Id also point out that adding an auxiliary oil cooler with electric fan ,mated with larger AN#10 oil line size,and use of the longer higher capacity oil filter(s) to any corvette (STOCK OR BIG BLOCK ENGINE SWAP) adds effective oil flow volume to the engine, this can be a HUGE advantage when theres limited room due to ground clearance or header clearance issues that limits the size of the oil pan itself that can be used.
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http://shop.perma-cool.com/1073-Oil-The ... s-1073.htm
keep in mind the whole idea of an aux trans fluid cooler is to increase the transmission durability by keeping the trans fluid temps low, an effective trans fluid cooler should allow you to keep the trans fluid temp in the 160F-to-180F temp range (in the 160f-170F range ideally) this is best done efficiently by routing the trans fluid thru the radiators heat exchanger then thru an aux radiator style oil cooler with its own electric fan, which will effectively dissipate the remaining absorbed heat much further ,lowering and controlling the fluid temps still further before the fluid returns to the transmission to be re-used.
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theres certainly not much room under the hood and ground clearance is a huge issue
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I first calculated the size of cooler I wanted , then realized there was no place it would easily fit, until I thought about replacing the rear spare tire with the cooler by purchasing a second spare tire carrier cover and a sheet of thin perforated steel plate so I could cut out a decent size area of the surface and cover it with the of thin perforated steel plate tpo protect the fins on the cooler yet allow a good deal of easy access to the airflow under the car, and mounting the cooler in place of the spare tire allows easy servicing,from behind the car nothing obvious shows or hangs down as I painted the perforated screen flat black, just like the spare tires carrier cover,and since the trans cooler is mounted inside the spare tire cover its up out of the way of road trash, yes you'll need to run the lines from the transmission back to the oil cooler but after careful measuring I had a local hydraulic shop fabricate two 5/8" inside diam trans fluid lines that are designed to work at up to 300 psi and 300f temp, to fit the cooler with the correct end adapters keep in mind youll want a cooler with a minimum of AN#8 fittings so that the internal line size is not restrictive to flow and matching lines to the transmission with a minimum of 1/2' inside diam. a cooler with AN#6 or 3/8" lines size is likely to restrict flow rates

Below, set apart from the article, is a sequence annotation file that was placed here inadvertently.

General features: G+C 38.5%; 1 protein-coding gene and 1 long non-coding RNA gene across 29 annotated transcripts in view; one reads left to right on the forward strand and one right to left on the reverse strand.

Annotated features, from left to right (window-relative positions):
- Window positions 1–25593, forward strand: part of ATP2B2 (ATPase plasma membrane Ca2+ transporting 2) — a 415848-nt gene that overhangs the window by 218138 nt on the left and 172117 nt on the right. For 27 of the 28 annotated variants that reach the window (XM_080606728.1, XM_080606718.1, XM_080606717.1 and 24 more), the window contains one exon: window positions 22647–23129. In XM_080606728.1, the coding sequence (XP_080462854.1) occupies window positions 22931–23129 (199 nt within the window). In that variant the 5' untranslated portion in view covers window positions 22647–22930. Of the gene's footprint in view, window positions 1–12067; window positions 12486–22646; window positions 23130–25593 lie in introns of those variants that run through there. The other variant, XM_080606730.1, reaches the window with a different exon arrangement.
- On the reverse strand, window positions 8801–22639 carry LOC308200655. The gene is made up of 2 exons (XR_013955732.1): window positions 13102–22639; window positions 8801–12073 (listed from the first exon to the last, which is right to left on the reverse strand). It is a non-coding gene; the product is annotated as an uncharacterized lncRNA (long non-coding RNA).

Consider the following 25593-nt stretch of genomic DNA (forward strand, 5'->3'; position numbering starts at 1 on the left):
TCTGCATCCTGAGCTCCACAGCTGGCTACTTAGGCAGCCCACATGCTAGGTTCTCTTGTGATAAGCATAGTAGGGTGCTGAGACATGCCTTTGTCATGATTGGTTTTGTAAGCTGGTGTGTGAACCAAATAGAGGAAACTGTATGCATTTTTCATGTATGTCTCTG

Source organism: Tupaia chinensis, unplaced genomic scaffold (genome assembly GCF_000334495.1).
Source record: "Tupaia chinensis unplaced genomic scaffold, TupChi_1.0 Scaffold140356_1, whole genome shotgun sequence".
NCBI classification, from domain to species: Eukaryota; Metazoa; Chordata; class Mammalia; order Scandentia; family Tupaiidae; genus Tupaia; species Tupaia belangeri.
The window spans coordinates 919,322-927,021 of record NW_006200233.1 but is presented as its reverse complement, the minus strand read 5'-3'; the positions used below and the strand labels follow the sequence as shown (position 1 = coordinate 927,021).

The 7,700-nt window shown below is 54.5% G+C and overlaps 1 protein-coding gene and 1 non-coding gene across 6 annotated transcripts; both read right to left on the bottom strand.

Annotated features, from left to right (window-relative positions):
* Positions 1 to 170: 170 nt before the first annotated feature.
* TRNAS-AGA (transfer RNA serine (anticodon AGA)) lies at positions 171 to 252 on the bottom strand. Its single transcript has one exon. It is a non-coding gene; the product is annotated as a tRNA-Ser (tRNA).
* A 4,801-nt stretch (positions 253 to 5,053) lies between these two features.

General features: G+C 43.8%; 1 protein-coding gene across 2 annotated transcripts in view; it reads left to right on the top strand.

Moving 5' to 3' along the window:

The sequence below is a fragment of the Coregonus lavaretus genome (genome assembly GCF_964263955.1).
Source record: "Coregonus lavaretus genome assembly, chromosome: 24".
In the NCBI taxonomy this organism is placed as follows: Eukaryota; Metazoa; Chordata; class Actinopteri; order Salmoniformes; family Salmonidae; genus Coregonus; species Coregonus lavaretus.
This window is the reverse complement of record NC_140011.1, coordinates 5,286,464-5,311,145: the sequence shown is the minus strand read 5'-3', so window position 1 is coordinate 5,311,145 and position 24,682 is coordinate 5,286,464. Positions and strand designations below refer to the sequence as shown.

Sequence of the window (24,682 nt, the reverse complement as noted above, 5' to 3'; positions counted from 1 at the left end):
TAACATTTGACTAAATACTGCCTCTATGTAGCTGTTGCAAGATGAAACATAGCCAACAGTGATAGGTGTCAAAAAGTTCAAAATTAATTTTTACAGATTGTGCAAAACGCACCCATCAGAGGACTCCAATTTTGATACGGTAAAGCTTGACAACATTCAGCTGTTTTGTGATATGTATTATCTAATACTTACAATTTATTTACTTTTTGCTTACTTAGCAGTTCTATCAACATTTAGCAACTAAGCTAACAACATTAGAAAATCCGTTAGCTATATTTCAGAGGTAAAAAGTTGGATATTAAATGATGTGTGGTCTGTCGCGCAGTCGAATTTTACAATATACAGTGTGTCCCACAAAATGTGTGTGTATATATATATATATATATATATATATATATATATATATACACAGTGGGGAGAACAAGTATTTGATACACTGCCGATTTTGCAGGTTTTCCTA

http://www.summitracing.com/parts/der-15800
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theres obviously many options you can chose, in an oil or fluid cooler, but remember theres limits to the room available and the lines adapters and connections, take up room around the cooler core radiator fan assembly, so measure carefully, look for AN#8 connections and a decent size cooler to be sure the limited air flow will still cool fluid easily
http://www.summitracing.com/parts/der-15850
http://www.summitracing.com/parts/flx-45908
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SOURCES FOR CORVETTE CARRIER COVERS

http://www.corvettesalvage.com/index.ph ... cts_id=471
http://www.vette2vette.com/
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http://www.onlinemetals.com/merchant.cf ... top_cat=60
viewtopic.php?f=71&t=662&p=12989#p12989
I posted this bit of info, that will be useful if your swapping to a big block, because the stock radiator won,t be adequate

you tend to find the better radiators cost more, but are better built and more efficient

http://www.summitracing.com/parts/gri-6 ... plications (griffen 3.5" thick, $727)
http://www.summitracing.com/parts/dwr-1139084a (dewitts 3.25" thick 388 square inches of core face $525)
http://www.summitracing.com/parts/bci-62031 (becool 2" thick 360 square inches of core face $525)

HERES a Dewitt aluminum rad and wow is it a lot thicker! Here is the old:
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And the new: